Starting the year off on the right foot by being good to my plants!
My beets! I’m growing them in 2 and 1.5 liter bottles. There’s also a rogue garlic back there as well. The bottles work great as a cheap alternative to pots.
More garlic. In the back is that celery stub I had sitting in water in the last post, as well as that mint clipping, and the red onion scrap on the right. It doesn’t seem to be doing all that well for some reason; it’s not dead, but it hasn’t grown hardly at all since I planted it. And in the far back is a kale that I got from the local food pantry.
A better shot of the celery. Wow, look at it go. It’s huge compared to when I shared it last!
And the mint. It’s not that big, but it’s very happy. Mint, being rhizomatous, is very easy to propagate from cuttings. I just stripped my cutting down to a few of the topmost leaves, and stuck it in water. It started rooting in just a week or two, at which point, you can put it in some soil. Easy peasy.
That egg carton I had shared last time that I thought had the beets and tomatoes in it? Well, turns out I’d forgotten it was mostly salad greens. Oops. Which wasn’t too much of an issue because they all died anyway. Not sure what I did wrong, but the greens came up pretty spindly. I suspect that I’d sown the seed much too densely, so here’s my second go with scattering them a bit further apart. They seem to be happy, but we’ll see.
The herb pot, which has been COMPLETELY taken over by that parsley. Wow, I had no idea it would love being there so much! The other plants are doing well in there too, just not so aggressive. I’ll have to keep an eye on the parsley to make sure it doesn’t crowd the other herbs out. Guess I should make some pasta~
These are the peas, which last time, were located in the front yard. Turns out they were NOT happy out there because there’s so little light in the winter. I had to dig them up ASAP and move them into the back, which is still getting sun. The scrawny ones on the left were the survivors; I thought they were going to die, especially the bottom left one that lost ALL of its leaves, but it seems that they’re making a comeback. I had no idea peas were so resilient! The others, impressively enough, are new ones that I only planted 2-3 weeks ago and are already starting to climb.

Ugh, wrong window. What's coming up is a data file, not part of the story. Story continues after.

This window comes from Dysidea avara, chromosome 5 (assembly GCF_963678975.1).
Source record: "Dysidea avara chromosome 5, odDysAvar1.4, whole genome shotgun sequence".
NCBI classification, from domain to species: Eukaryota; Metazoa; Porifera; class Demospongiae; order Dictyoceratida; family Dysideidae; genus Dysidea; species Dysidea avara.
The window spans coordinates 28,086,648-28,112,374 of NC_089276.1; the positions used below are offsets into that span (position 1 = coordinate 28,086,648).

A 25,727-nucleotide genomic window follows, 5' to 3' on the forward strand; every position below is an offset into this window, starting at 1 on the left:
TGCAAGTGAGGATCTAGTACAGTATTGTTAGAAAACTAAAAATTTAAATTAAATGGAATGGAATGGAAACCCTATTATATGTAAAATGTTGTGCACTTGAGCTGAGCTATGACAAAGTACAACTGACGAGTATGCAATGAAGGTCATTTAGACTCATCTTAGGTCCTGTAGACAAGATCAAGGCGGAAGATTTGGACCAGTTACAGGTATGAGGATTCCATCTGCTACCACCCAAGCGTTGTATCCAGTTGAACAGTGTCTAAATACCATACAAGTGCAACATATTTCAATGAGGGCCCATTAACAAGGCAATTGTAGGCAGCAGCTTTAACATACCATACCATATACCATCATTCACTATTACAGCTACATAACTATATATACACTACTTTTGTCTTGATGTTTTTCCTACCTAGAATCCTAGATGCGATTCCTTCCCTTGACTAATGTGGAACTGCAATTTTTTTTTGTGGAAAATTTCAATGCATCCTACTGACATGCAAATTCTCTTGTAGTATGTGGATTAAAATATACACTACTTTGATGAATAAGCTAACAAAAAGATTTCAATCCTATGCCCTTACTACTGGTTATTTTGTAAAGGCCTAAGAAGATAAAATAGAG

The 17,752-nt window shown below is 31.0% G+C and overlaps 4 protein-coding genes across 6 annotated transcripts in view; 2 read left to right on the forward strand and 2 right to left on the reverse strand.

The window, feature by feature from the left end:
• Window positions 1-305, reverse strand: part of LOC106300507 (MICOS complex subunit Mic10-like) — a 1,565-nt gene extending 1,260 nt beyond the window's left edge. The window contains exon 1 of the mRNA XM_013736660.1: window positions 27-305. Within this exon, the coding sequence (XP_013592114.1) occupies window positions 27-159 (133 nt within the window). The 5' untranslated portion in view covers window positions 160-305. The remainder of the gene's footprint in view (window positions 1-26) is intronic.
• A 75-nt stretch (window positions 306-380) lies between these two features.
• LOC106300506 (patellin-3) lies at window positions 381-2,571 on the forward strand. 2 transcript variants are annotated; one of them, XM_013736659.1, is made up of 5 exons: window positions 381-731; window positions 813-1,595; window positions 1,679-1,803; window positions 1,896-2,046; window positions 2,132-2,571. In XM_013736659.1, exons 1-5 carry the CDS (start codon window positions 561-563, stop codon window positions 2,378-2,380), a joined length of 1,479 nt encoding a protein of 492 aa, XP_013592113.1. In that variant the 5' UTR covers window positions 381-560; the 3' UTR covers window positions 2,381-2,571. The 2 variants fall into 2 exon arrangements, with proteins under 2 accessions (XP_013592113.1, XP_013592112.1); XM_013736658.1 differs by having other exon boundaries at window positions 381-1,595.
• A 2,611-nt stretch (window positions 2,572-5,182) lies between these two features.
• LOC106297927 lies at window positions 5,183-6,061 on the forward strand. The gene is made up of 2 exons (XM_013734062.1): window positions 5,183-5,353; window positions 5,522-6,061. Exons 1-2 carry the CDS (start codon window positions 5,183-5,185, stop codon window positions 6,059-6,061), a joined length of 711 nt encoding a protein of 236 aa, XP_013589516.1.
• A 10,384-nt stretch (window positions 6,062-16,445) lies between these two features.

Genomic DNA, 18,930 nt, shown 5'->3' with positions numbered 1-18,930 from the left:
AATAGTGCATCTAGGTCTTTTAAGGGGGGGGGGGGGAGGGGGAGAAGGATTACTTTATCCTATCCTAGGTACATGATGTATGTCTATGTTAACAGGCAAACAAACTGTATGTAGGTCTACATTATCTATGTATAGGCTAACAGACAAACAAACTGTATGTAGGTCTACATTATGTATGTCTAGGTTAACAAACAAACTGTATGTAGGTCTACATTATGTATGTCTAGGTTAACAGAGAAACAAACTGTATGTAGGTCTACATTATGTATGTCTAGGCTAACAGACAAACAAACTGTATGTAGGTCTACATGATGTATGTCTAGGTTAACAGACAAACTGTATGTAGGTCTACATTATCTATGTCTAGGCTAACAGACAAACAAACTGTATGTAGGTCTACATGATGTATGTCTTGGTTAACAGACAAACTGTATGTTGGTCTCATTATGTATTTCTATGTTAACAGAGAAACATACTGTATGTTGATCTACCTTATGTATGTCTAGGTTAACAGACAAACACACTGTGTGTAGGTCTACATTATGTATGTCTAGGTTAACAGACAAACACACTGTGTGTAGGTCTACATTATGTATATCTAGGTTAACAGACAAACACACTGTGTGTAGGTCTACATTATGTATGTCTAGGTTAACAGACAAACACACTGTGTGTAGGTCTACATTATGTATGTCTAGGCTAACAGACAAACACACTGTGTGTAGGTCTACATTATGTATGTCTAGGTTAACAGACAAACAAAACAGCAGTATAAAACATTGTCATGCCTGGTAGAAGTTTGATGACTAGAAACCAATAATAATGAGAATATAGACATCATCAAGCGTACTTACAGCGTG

Good to know that peas make great container plants!
Speaking of the front yard… this is what’s left of the zucchini sprouts. There had been four of them, but there’s just so little sun that this one might not make it either. I may have to dig this one up and relocate it too. :[ Fortunately, it’s possible to grow zucchini in pots as well…
And last but not least, more mint and my nightshade. (Isn’t she pretty?)
This is the mint that I took the cutting from; it was not doing well at all for a number of months, after being decimated by pests. With only two little pieces of the plant that remained somewhat healthy, I took a cutting from one, and buried the other section, leaving it intact. This is the result from the latter method. It’s likely put down some good roots already and seems to be doing great! Hopefully it’ll perk up much more once spring rolls around.
As for the nightshade, it’s also doing very well despite being an annual. I find it interesting that, even though I dug it up from another part of the complex, there are other wild plants still around that have already flowered and produced berries even though some of them are smaller than this one. Maybe, by being cared for, this s. nigrum (not, as I guessed, s. americanum in the last post) can be coaxed into growing much longer than it normally might without being fed and watered. I might also try brewing the leaves come spring to make some home-made pesticide, which I hear you can do with tomato leaves, which is a cousin of nightshade. I’ll let you all know how that goes too.
So how about you guys! Any gardening plans for 2015?